Thousands of residents in the northern Peruvian jungle are facing a water quality emergency following two pipeline ruptures that spilled crude oil into various waterways — including a tributary of the Amazon River — damaging a vast area known for its ecological value.
Peru’s General Directorate of Environmental Health issued the water quality emergency Wednesday, more than three weeks after the first rupture was reported on January 25. The second spill, which came from a different section of the same pipeline, took place on February 3, further extending plumes of oil and affecting the livelihood of communities that rely on fishing and agriculture.
“Fish have died, crocodiles have died, plants have died,” said one female resident to a Peruvian television station. “How are we going to live,” added the resident, who was not identified in the footage.
At least 2,000 barrels of oil were spilled in the regions of Amazonas and Loreto, though 90 percent of the spillage has been recovered, Peruvian President Ollanta Humala said this week, according to published reports.
The state-owned Petro-Perú operates the pipelines, and the government said it will nonetheless fine the company. So far the company will pay about $3.5 million in fines. It took Petro-Perú some three days to control the ruptures, and the company reportedly used child labor to do recovery work.
Heavy rains have since overrun the barriers used to keep some of the recovered oil in place, all while nearby communities are reportedly experiencing health effects stemming from strong oil odors. “People in the communities are suffering from dizziness and vomit because of the obnoxious smells,” said Edwin Montenegro, president of the Regional Organization of Indigenous Peoples of the Northern Amazon of Peru, to El Comercio late last week.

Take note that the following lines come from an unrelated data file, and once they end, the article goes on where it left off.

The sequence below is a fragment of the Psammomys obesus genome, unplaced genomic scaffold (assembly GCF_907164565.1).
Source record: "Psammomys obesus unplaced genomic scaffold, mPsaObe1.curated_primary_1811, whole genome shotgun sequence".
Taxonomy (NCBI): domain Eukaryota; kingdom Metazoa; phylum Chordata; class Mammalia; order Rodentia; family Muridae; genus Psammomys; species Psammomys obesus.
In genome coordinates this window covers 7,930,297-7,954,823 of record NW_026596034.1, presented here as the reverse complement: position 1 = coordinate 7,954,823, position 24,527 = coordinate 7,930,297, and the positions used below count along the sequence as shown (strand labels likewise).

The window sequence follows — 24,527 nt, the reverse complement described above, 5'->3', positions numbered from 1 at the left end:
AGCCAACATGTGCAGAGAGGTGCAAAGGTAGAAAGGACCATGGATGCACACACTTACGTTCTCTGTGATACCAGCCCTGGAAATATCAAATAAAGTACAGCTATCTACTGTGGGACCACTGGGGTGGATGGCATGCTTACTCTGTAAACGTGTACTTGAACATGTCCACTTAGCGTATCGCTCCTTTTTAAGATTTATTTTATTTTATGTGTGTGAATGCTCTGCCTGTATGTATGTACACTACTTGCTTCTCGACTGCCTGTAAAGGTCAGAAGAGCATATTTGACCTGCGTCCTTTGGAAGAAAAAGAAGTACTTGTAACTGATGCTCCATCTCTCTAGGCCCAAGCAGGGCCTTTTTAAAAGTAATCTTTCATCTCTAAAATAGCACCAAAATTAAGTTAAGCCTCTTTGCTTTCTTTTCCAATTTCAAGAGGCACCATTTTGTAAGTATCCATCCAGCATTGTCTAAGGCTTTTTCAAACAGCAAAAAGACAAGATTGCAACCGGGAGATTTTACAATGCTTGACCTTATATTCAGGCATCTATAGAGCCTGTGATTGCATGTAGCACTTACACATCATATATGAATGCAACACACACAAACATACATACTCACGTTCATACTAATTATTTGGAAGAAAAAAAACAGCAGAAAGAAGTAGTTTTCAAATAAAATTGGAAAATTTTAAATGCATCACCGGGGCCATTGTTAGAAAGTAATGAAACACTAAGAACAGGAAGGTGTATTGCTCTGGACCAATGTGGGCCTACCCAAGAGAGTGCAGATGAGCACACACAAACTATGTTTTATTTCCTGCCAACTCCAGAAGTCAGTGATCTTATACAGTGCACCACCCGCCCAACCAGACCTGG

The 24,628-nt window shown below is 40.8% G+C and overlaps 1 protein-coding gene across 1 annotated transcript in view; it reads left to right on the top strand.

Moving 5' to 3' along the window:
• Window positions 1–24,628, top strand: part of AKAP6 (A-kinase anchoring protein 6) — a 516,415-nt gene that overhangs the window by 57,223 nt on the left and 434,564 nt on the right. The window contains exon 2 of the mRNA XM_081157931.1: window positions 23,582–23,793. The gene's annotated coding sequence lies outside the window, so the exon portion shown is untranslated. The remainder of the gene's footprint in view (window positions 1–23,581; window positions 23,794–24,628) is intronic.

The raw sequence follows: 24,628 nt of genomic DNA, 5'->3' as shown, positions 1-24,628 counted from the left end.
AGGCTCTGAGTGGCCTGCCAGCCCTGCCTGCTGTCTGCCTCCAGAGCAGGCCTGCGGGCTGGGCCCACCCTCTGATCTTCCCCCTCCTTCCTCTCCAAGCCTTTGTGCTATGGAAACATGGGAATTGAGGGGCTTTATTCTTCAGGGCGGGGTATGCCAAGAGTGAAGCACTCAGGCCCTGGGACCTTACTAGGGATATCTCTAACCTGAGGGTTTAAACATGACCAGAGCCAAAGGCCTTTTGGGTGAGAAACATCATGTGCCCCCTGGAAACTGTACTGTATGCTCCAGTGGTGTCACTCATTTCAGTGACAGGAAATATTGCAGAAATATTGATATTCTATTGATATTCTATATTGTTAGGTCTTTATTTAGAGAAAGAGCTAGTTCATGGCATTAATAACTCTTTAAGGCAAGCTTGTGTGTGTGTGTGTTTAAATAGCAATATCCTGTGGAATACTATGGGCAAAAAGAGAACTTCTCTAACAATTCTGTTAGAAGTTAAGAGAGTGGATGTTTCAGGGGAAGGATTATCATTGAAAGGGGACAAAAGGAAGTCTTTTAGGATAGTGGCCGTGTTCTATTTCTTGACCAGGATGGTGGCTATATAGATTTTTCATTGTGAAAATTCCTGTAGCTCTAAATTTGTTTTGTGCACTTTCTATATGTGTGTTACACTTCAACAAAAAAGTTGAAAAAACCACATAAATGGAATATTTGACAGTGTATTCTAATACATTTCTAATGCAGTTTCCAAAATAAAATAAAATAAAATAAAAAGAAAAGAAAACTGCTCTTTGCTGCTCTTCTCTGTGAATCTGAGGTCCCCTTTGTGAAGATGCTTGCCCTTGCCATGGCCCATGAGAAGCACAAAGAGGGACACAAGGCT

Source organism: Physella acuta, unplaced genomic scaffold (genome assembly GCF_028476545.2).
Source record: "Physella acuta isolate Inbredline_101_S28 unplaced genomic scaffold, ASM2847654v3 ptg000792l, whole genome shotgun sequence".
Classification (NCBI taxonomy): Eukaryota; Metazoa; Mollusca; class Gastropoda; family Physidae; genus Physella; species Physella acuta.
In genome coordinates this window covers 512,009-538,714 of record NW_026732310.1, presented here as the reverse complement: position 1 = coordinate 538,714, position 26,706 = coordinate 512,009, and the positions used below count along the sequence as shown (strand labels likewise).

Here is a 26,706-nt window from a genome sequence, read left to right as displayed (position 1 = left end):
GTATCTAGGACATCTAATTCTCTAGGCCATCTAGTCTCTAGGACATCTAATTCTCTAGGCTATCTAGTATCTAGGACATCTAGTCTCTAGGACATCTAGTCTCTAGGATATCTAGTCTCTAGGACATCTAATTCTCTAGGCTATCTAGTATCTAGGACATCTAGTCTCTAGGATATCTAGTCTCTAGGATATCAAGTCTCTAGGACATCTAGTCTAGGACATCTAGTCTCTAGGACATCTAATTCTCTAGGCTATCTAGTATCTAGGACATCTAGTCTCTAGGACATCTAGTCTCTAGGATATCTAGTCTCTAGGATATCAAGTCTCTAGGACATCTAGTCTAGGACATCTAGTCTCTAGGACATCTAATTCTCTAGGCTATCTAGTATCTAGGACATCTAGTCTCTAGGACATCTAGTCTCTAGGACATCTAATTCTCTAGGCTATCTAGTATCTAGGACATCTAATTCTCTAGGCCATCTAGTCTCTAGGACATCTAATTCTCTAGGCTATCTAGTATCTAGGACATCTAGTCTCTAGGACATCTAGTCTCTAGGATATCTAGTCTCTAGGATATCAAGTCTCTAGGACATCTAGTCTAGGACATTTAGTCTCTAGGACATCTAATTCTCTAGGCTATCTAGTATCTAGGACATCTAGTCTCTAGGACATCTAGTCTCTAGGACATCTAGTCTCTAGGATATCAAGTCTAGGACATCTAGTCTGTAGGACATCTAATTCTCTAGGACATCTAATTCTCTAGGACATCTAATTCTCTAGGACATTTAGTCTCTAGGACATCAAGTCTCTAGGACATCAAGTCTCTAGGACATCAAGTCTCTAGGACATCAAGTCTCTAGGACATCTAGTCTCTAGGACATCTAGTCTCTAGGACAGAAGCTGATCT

Meanwhile, regional officials have denounced the clean-up operation as inefficient and have sent delegates to the capital, Lima, to push for action. “The rains have dragged the spillage elsewhere; it is now in the Chiriaco River and also in the Marañon [River],” said Luciana Dekentai, president of the Central Organization of Communities in the High Maranon, to La Republica this week. The Marañon River is the principal source of the Amazon River, one of the longest rivers in the world.
This is just the latest of a long series of spills in the oil-rich jungle of Peru. A review of published reports shows that there have been at least 11 oil spills in the area since 2010. A comparable spill from June 2014 saw 3,000 barrels of oil spilled from another Petro-Perú pipeline, a disaster that affected 20,000 families, according to El Comercio.
Peruvian officials estimate that it will take a year to restore damaged wildlife, and blame ruptures on the 42-year-old pipeline’s age and state of disrepair.